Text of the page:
C – Direct fire versus indirect fire.
When do you use which? A few weeks ago I was invited to a grill out party. Lots of meat was involved. A new grill was being christened. And, a soon-to-be Grill Master was waiting in the wings. The challenge was not to get in the way, yet share a few techniques that he might not know.
I’ve learned that lots of people are scared of fire. They are scared that they will under cook their meat … especially chicken. One thing you need to figure out is what kind of texture you want for your chicken? Second is what kind of chicken are you cooking?
My goal for cooking chicken is to always have it moist and juicy. For the grill, my goal is to have a nice smoky char on the outside, while still having the inside of the meat moist and juicy. Even when it’s cooled down and refrigerated overnight, it is still moist and juicy. If you like it dry or a jerky texture, this article isn’t for you.
There are two different ways of grilling meat. The first is over direct heat with a hot fire. The second is indirect heat lower temperature. Direct heat is fast cooking, use thin pieces of meat for chicken, flat pieces without bones. Thick steaks cooked this way will be rare in the center.
Indirect heat is for lower temperature cooking for cuts like chicken breast with the bones in or drumstick and thighs. Jim suggest putting any meat that you are cooking on direct heat first then moving it to indirect to finish the cooking, if you aren’t quite sure it’s cooked through. Also, a good instant read thermometer is great for meats that are thick and you don’t know if it’s cooked all the way through.
|Grilling 101 for Newbies 2016: Butterflied Grilled Chicken Breast|
- 2 boneless skinless chicken breast, butterflied
- ¼ cup salt
- ¼ cup light brown sugar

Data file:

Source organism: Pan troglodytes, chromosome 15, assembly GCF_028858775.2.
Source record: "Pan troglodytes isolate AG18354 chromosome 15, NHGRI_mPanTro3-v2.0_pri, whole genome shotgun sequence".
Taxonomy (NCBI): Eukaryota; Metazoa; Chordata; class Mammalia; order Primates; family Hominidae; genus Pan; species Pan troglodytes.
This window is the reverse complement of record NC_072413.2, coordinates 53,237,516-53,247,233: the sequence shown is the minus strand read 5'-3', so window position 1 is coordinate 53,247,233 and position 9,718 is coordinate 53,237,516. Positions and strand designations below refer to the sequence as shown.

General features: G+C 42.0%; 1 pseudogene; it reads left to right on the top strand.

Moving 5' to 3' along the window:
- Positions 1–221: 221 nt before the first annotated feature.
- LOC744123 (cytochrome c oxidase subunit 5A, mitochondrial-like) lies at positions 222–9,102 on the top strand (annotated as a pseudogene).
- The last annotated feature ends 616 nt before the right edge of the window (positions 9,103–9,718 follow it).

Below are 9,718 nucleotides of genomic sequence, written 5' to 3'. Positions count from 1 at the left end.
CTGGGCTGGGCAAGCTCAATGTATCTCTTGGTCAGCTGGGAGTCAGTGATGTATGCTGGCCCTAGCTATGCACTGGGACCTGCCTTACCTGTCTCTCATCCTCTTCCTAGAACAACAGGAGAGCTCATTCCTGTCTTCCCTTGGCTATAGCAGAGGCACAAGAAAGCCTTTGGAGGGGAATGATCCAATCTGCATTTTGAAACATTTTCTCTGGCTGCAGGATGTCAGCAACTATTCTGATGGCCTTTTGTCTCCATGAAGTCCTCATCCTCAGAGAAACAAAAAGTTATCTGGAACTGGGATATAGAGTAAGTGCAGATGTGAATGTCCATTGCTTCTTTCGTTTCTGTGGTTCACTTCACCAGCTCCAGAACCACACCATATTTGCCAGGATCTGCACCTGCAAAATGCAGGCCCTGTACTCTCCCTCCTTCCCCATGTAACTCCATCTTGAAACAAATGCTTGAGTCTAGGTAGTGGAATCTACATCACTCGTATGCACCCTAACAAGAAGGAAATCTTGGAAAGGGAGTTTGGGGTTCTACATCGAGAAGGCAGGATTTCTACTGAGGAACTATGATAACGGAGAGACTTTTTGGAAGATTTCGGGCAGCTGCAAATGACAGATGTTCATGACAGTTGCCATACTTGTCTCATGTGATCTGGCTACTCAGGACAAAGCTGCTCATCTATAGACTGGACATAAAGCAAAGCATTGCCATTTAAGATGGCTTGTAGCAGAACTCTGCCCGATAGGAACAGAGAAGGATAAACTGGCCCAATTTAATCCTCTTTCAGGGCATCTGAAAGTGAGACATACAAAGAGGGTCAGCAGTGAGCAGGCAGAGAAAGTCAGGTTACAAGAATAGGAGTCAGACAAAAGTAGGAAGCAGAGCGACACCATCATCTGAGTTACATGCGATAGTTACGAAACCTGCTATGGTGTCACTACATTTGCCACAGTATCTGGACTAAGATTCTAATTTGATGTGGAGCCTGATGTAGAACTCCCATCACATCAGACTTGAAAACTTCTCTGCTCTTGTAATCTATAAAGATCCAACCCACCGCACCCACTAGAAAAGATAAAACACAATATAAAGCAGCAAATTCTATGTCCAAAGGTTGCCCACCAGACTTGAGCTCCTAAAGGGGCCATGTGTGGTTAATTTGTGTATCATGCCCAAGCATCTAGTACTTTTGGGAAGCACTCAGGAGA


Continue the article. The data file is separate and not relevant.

- 1 fennel frons, just the green tops
- 1 top greens of leeks or spring onions
- ½ bunch fresh thyme
- ½ yellow onion, quartered
- 1 teaspoon black peppercorns
- 2 bay leaves
- 4 to 4½ cups cold water
- Canola oil for coating chicken
- Place salt, sugar, fennel frons, leek tops, thyme, onion, peppercorns, bay leaves and water into a sauce pan. Bring to a boil and turn off once the sugar and salt has dissolved. Remove from heat and cool completely.
- Place the brine into a reclosable plastic bag. Add the chicken breast and brine. Chill at least overnight in the refrigerator. This could be made ahead up to four days.
- Remove chicken from brine and dry off with a paper towel. Bring chicken up to room temperature.
- Coat liberally with oil. No salt and pepper seasoning is needed, since the brine is already seasoned.
- Heat grill on high heat. Place chicken on grill and cook for 2 to 3 minutes on each side or until both sides have char grill marks and it’s just cooked through.
- Remove from grill and let rest for at least 10 minutes.
Our challenge was cooking thin chicken breast. It’s probably one of the most challenging. If you cook it too long it can get really dry. We placed our chicken in a brine overnight to ensure that the chicken was going to be moist. Just a few minutes on each side was all we needed on direct heat. We let it rest for a few minutes. It was the perfect grilled chicken breast. Super moist, full of wonderful flavor and still juicy cold the next day.
Grilling chicken is a lot easier than I thought. Fast grilling when it’s thin pieces of chicken. High heat then place it low and slow for thick, bone-in chicken.